Written by our Founder and CEO, the Celebrations Pulse letters aim to engage with our community. By welcoming your ideas and sharing your stories, we want to help you strengthen your relationships with the most important people in your life.
I’ve been writing a lot about holiday traditions over the past month. From visiting Santa and decorating trees to baking treats and enjoying holiday feasts, this letter has covered the many ways we strengthen relationships and create new memories through rituals.
The celebration of the new year brings even more traditions that tie together families and whole communities. Tonight, many of us will be sipping Champagne with friends, singing “Auld Lang Syne,” or watching a ball drop in person or on TV.
When I was growing up, my dad had his own fishy ritual. He saw New Year’s morning as an opportunity to share his passion for food with his kids. Once everyone was awake, he’d open a jar of pickled herring, put one on a plate, cut off a little piece, and offer it to the kids to sample. We’d cringed but eventually relented before running to the bathroom to brush our teeth.
Each year, Dad would offer up a slightly larger piece – and our overreactions grew in proportion. It was both hysterical and nauseating, and something all my brothers and sisters remember decades later.
Why did Dad do this? At the time, he claimed eating pickled herring would bring good luck. And it turns out he was right: In Scandinavia and Poland, people say eating the vinegary fish on New Year’s Day brings prosperity and bounty for the upcoming year. (But we were an Irish family…)
Health and wealth in the new year
My dad wasn’t alone in seeking ways to improve his life in the new year, and that brings us to yet another holiday tradition: making the New Year’s resolution. A recent survey of 1,000 U.S. adults found that 48% resolved to improve their fitness, 38% their finances, and 36% their mental health.
Part of maintaining good physical and mental health is having strong relationships. A study by Brigham Young University revealed that having a small circle of close friends holds greater importance for health concerns, such as high blood pressure, heart disease, depression, and cancer than both diet and exercise habits. Further, the impact of having close friends was found to be as positive as smoking on your health is negative.
As we transition into later stages of adulthood, many of our long-standing friends from our earlier years may have moved away to start their own families. This may be true of you as well. And, as we become more distant to friends from our past, and as the years pass, so do opportunities to reconnect. As such, we might feel apprehension about reaching out to those we haven’t heard from – or heard from us – in years.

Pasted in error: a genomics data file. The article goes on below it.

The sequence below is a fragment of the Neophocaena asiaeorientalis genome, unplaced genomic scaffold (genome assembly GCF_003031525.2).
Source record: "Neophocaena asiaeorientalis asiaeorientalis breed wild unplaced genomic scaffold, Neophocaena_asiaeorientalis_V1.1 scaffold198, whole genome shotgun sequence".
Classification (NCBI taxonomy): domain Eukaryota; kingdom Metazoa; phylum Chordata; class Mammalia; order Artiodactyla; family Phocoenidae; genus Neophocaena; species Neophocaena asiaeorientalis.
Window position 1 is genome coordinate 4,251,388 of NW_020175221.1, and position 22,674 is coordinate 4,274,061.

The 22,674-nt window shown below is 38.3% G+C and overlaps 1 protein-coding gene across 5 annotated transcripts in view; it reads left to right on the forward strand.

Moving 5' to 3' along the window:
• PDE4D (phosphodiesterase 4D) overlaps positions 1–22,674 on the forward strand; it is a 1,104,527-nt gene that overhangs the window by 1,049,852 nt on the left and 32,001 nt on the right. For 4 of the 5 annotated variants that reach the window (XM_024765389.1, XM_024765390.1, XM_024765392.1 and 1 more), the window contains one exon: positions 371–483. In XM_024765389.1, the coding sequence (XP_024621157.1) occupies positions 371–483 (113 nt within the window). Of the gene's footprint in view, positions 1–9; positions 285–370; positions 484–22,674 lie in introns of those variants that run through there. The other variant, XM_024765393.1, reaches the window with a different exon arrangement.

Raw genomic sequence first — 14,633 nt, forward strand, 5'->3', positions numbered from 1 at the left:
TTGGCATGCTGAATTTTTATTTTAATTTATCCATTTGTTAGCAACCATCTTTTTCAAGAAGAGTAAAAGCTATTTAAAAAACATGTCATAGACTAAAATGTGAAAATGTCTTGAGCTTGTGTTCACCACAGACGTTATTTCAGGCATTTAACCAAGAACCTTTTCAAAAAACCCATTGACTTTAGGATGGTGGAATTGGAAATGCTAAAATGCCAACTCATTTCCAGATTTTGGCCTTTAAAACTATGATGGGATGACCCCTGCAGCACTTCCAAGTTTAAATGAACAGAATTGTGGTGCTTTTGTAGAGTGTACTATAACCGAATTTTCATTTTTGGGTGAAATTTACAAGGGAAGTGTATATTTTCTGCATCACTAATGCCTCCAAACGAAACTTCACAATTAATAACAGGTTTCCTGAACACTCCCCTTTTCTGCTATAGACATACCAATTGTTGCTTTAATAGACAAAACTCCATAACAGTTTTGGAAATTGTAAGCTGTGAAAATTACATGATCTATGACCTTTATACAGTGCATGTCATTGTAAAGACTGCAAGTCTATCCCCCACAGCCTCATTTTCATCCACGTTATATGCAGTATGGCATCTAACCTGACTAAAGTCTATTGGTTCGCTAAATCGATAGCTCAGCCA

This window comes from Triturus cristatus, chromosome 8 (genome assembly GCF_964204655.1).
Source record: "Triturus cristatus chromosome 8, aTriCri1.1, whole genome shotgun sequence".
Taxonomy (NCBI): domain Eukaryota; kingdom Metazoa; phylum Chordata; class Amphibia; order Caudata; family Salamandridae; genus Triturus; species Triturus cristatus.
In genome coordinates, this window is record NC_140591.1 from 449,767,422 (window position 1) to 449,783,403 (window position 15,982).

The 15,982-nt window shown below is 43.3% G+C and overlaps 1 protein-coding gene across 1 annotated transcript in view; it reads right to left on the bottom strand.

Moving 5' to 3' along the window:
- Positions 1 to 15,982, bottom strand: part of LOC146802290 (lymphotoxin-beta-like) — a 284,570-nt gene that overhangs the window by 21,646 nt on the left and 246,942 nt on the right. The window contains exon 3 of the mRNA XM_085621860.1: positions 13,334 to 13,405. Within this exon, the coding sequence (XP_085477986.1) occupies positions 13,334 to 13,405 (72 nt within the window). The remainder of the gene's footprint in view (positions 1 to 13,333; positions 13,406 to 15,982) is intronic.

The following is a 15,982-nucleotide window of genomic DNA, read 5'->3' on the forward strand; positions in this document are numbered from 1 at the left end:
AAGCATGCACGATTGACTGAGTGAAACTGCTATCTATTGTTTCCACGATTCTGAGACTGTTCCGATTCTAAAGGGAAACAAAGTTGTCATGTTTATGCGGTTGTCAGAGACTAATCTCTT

It’s simple: If you want a happier, healthier life, you should resolve to increase your circle of friends. No pickled herring needed.
Where to start: Initiate communication
I recently spoke with New York Times Opinion columnist and best-selling author David Brooks on the Celebrations Chatter podcast. The author of the new book, How to Know a Person: The Art of Seeing Others Deeply and Being Deeply Seen, David thinks we don’t spend enough time cultivating conversations – and our friendships.
His solution? Not being afraid to make the first move in initiating communication. While David concentrates on instigating contact with strangers, his suggestions are also viable as a way for us to reconnect with those from our past. He says:
There are three buckets to think about in approaching strangers for meaningful conversations. First, we underestimate how much fun it will be to talk to strangers. Second, we underestimate how deep people want to go quickly in a conversation. And third, we are just too shy to take the first step to initiate more meaningful conversations.
David said that we also don’t think we know how to start a conversation.
We don’t know what to say, or we’re afraid we’ll invade someone’s privacy. Or worse, we’re too egotistical because we’re just busy thinking about ourselves to care about other people. I often leave a party and think, ‘You know, that whole time nobody asked me a question.’
The benefits of taking the first step
Even though there are so many ways to reach out to a friend who has fallen off our radar, you might say, “Oh I don’t want to bother them.” Instead, we should take a page from David’s book and imagine how fun it might be to be back in touch with an old friend, and how much they might appreciate hearing from us. I know when I’ve reached out to friends from my past, we fall quickly back into meaningful conversations as if no time passed, and I always come away happy that I took the first step.
If you’re looking for a New Year’s resolution, consider David’s newfound approach to reaching out beyond ourselves. Here are some tips if you’re considering making solidifying your friendships a resolution.
- Take some time to find old friends on social media and send them friend requests.
- Social media is just a starting point. Go through your phone contacts and inbox and see who you haven’t pinged in a while. And if you’re of a certain age and perhaps still have a Rolodex, give it a spin.
- Have a “Friend of the Month.” At the start of each month, find a person you haven’t spoken to in years, and make the first move by reaching out. By next December, you might be back in touch with 12 friends from your past.
- Keep a relationship calendar and make a point to reach out to a different person on set dates.
- Similarly, keep a calendar of important dates of friends such as birthdays, anniversaries, or memorable goals.
- Create group emails or texts so that everyone can be connected and be able to share news within the group.
Regardless of the resolutions you choose for 2024, I hope you carry them all through, and that the new year brings an abundance of health and happiness.
Happy New Year!